The backdrop for all this is a bitter struggle over the public image of the insurance industry and growing (though still isolated) calls on Capitol Hill for its reform. Critics charge the industry with exploiting a dysfunctional regulatory system to cheat policyholders at every turn. The industry says it is in fact suffocating under regulatory burdens and is unfairly vilified by critics who either don’t understand the business or have agendas of their own.

These competing black-and-white portrayals of the industry has only grown starker since Hurricane Katrina, in August 2005, an event that triggered a torrent of lawsuits alleging wholesale abuse of policyholders even as insurers reaped (then) record profits.

Outsiders are often taken aback at the vitriolic nature of insurance debates. There are a few reasons for this.

First, as insurers know well, an allegation of claims-handling misconduct represents more than a simple contract dispute. It’s illegal. To knowingly deny or underpay a legitimate claim is the equivalent of a bank refusing a withdrawal: it better have a good reason. Hence, even a single allegation is a problem.

Second, insurance is a backwater in the mainstream business press, and its actors are thus unused to serious, arms-length scrutiny. The reasons for this are many, but as this post reminds me, insurance is a difficult beat that requires immersion in an ocean of obscure ratios and facts and long, grinding arguments over their meaning with an adroit research operation headed by Hartwig, a Ph.D. Suffice it to say that from a career point of view, most business reporters find the beat unrewarding.

Third, despite this seeming surfeit of information, insurance lacks a useful metric for—of all things—claims-handling performance. While deeply ironic to anyone who has ever hoisted a phonebook-sized volume of, say, Best’s Aggregates and Averages, the industry fact bible, it is nonetheless true that no aggregate figures exist to document the amount policyholders actually demanded from insurers, a key figure that could then be compared to how much insurers chose to pay. There is no “insurer payout ratio,” which I like to call the “Starkman ratio.” Imagine a discussion about a mutual fund without knowing its past performance.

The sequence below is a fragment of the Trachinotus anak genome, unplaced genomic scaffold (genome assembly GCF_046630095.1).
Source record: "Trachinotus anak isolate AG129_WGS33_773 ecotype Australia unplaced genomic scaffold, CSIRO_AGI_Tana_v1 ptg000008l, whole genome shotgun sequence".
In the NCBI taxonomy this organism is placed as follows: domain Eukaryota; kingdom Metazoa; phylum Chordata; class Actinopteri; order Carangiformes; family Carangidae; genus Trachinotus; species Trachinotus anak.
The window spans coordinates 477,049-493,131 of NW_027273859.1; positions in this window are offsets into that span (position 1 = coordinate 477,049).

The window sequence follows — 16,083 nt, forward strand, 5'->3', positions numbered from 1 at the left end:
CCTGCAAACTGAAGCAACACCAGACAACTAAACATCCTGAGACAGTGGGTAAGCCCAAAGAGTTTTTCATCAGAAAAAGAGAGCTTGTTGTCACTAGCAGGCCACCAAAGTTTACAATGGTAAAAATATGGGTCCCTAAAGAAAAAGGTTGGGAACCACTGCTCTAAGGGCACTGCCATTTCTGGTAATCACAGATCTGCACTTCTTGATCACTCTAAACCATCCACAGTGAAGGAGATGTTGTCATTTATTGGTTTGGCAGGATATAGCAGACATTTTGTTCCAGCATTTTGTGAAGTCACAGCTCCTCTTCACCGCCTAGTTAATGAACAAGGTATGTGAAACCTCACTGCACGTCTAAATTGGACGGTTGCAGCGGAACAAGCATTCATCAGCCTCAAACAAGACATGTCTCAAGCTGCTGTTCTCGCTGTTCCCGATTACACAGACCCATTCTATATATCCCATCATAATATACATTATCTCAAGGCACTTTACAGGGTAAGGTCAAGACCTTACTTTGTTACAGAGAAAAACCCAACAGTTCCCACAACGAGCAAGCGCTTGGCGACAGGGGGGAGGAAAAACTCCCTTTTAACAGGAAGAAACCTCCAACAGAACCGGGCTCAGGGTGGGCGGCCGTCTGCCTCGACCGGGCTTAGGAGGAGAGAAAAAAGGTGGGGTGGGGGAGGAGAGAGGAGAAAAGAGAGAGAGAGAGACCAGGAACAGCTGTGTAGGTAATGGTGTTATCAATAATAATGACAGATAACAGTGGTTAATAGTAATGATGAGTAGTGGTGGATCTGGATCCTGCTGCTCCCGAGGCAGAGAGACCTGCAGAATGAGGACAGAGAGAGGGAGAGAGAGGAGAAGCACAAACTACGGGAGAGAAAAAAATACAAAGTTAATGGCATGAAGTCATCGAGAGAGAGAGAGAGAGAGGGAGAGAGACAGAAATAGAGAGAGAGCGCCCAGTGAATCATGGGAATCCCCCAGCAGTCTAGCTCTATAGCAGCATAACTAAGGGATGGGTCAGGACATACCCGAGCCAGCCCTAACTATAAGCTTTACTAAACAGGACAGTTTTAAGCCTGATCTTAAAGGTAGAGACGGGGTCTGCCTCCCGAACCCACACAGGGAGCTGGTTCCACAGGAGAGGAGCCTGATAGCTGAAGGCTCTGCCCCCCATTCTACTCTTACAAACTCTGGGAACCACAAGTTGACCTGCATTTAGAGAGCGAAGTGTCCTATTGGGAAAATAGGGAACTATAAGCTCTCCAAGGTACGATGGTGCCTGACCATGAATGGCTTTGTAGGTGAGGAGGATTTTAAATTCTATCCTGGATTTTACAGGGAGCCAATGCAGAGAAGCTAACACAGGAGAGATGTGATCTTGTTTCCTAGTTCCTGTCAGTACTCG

As a result, arguments over insurer claims performance tend to take on almost a theological tone. News organizations point to harrowing individual cases, statistics that show insurers pay little in claims as percentage of premiums, (as low as 55 percent or 65 percent depending on who’s counting) and the industry’s wild profitability as proof that insurers routinely take advantage of policyholders in their moment of need.

Insurers say the sob-story anecdotes are either anomalous or bogus altogether, that the use of certain ratios out of context is irresponsible and misleading, that policyholders are more likely to game the system than insurers, and that critics do not understand or fail to note the industry’s (supposedly) wildly cyclical nature.

Into this howling maw dropped “The Insurance Hoax.” The two-part, 11,000-word series, written by David Dietz and Darrell Preston, compiles court records, whistleblower accounts, internal documents won in discovery, and financial figures to describe profiteering on a vast scale, driven in part by a claims-handling system engineered by consultants to lowball legitimate claims or deny them outright.

The series (I refer to a series but the main disputes center around the first day’s story on insurer claims conduct; the second day deals with regulatory failings) won recognition in other journalism awards contests as well as high praise from me).

The series’s strength, in my view, is precisely its remorseless assembly of a factual record. It includes testimony from former adjusters (“It’s tough to look at people and know you’re lying”) engineers (“we were working for insurance companies and they wanted certain results”), policyholders (“If they defrauded me, how many more are they going to defraud”), and cases in which juries found insurers had acted in deliberate bad faith. The series makes use of blockbuster discovery material, particularly a sequence of slides prepared by McKinsey & Co. for Allstate Insurance Co. in the early 1990s that characterized claims as a “zero-sum game” and recommended insurers adopt a combative posture toward customers who wanted more than insurers offered.

Dean Starkman Dean Starkman runs The Audit, CJR's business section, and is the author of The Watchdog That Didn't Bark: The Financial Crisis and the Disappearance of Investigative Journalism (Columbia University Press, January 2014).

Follow Dean on Twitter: @deanstarkman.